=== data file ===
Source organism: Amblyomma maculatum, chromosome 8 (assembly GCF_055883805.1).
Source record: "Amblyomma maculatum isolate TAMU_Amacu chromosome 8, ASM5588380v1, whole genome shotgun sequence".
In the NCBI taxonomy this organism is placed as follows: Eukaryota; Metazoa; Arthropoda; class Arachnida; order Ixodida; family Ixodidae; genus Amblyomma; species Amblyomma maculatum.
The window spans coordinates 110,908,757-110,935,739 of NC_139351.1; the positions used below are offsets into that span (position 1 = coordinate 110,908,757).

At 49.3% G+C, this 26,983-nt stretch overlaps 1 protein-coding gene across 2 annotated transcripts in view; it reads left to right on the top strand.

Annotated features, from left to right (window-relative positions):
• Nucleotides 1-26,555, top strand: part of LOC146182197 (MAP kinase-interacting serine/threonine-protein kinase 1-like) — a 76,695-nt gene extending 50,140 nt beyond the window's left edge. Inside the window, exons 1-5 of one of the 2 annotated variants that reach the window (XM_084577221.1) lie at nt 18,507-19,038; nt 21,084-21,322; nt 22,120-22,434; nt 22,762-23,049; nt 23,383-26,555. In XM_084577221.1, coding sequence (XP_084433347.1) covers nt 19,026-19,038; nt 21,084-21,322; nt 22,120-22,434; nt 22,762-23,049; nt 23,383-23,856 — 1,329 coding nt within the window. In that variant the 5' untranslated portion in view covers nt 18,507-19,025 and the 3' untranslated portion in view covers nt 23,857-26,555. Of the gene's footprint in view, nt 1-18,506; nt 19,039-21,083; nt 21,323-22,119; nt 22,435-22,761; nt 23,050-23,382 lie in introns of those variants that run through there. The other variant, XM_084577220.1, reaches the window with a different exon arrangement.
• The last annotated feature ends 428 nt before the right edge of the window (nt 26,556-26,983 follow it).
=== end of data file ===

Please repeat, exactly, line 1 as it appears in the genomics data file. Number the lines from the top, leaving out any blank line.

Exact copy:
Source organism: Amblyomma maculatum, chromosome 8 (assembly GCF_055883805.1).